So always continue practicing Keeping One Point and considering deeper, more and more and more, opening ourselves, instead of trying to find an answer. We open ourselves, trusting even if there is apparently no answer. This way we can just be in a state of joy, of welcome, of gratitude and appreciation. All these things are what we’ve been discussing since the beginning of this class since we’ve been using Tohei Sensei’s phrases and principles. He always talks about this. Even when I would not be understanding since he was speaking Japanese. If I asked somebody, “What’s he saying?” More often than not, they would say, “Oh, he’s saying that we should be grateful. Or we should sit more.” Because those are one thing, you know?
Student: My group actually didn’t have any questions. Instead we shared our experiences. And we can say that practicing of meditation allows us to reach a calm state of mind and so find solutions for any problems. When we are sitting, the unnaturally raging mind comes calm. So I notice that to always keep this state of calm mind is like Indian philosophy.
So that’s, that’s it? You discussed amongst the four of you how important it is to be in an open state of mind. So then, we want to know how’s that going for you? Yes, that is what I said, this keeping a calm mind, and yes, this is what the teaching is, and yes, it probably sounds similar to Indian Philosophy. Of course we need to stay calm and pay attention.
So, when you have the opportunity of these discussions, please don’t just agree with each other, don’t just agree with me. Don’t even just agree with Tohei Sensei. The point of all of this is what does it mean to you in your practice? Not from this morning, or not over the last five days, but right at this moment? Do you see? Are you experiencing this connection right now? I’m not saying you’re not. You must admit to something, and then I want to hear from you, what it’s like for you.
Student: Well, what can I say? Today? I woke up with bad memories. Because yesterday I had a kind of raging conversation via social network and it was still in my mind when I did awake.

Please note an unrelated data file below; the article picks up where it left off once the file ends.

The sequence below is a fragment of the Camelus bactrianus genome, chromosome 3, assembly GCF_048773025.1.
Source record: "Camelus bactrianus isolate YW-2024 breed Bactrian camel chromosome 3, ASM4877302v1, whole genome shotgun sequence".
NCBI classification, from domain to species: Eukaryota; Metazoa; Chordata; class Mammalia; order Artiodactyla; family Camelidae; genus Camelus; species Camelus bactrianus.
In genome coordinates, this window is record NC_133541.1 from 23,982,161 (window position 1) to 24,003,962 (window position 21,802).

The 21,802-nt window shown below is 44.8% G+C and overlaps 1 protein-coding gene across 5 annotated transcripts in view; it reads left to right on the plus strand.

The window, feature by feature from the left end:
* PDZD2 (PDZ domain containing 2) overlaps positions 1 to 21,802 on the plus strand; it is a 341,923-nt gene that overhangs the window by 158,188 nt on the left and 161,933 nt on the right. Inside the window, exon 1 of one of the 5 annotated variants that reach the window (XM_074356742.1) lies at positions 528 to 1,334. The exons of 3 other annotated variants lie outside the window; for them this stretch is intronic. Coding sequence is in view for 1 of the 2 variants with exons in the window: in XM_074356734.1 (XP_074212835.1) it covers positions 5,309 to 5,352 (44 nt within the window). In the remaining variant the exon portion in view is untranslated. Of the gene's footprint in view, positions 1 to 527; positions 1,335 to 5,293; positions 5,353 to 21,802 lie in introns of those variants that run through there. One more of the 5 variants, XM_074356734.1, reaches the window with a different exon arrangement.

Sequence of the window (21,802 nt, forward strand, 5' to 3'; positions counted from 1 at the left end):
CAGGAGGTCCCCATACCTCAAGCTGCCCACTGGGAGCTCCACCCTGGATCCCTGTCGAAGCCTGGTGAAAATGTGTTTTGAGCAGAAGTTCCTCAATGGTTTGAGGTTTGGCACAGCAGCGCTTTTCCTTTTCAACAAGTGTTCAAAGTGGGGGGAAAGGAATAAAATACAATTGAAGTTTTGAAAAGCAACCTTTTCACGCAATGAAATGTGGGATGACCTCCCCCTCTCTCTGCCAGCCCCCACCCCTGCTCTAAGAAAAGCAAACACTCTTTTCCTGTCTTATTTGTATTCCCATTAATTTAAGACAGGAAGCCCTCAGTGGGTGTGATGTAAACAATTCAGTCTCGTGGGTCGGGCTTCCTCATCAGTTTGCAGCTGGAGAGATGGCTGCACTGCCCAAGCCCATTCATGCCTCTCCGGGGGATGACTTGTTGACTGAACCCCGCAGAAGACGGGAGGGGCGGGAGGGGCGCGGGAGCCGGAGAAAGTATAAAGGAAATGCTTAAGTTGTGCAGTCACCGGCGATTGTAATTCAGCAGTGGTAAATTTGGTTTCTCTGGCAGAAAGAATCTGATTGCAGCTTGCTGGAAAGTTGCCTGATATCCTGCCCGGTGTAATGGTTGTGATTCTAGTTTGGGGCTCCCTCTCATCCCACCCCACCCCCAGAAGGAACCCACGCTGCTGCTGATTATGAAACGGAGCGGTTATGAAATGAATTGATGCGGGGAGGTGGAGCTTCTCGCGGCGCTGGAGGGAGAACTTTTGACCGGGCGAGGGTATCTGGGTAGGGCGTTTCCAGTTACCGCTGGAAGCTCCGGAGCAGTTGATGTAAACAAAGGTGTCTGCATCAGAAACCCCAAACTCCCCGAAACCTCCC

So there was an argument.
Student: Yeah, yeah. My mind was jumping. This morning, just now.
Ah, okay. You are in Russia, so now it is very early morning, right now.
Student: Yes, it’s morning here. So I just woke up.
Well, I’m glad we’re having this class, then. This is probably doing the world of good for you. That’s a great answer. Thank you.
Student: Hello Sensei. We had a very wide-ranging discussion. So I’ll try to tie it together as much as I can. So uncertainty, that’s where we started. Living with uncertainty, this is the basic problem. And then from a different perspective, how does that relate to say relying on experience, because to make decisions based on experience certainly seems to work for some people, since having gone through this kind of similar situation or problem in the past. So how does that become tied in? We also did talk about calmness, just like the last group, and the clarity that it provides. Maybe it gives us more room for possibility. And then also how, you know, in terms of getting out of the way, letting the universe act or speak through you. What good is struggling? You talked about this a little bit already with the Einstein example. But struggling with our habitual patterns, habitual thinking, what role does that play in dealing with tough decisions.
Thank you very much. I will start at the end there. This is like the paradox, “If you don’t set a goal, you’ll never get off the couch. But then later, if you don’t give up that goal, you’ll never reach it.”
Setting a goal is an aspect of struggle in itself. Setting a goal is bringing together many disparate difficulties, challenges. Your goal is resolving that, and as long as you think you’re going to, that’s your goal. And you’re going to struggle until you resolve that sucker. Unfortunately you never will. Why? Because since it is a goal, it is in the future, and so you’re always pushing it away out in front of you. But it’s not in the future. That’s not how it comes about. It always is now, never in the future. True resolution doesn’t come about through struggle and goal setting, ever. Only more struggle comes from struggle. Harm comes about through struggle, violence comes about through struggle, uncaring, lack of awareness. All this comes about through struggle.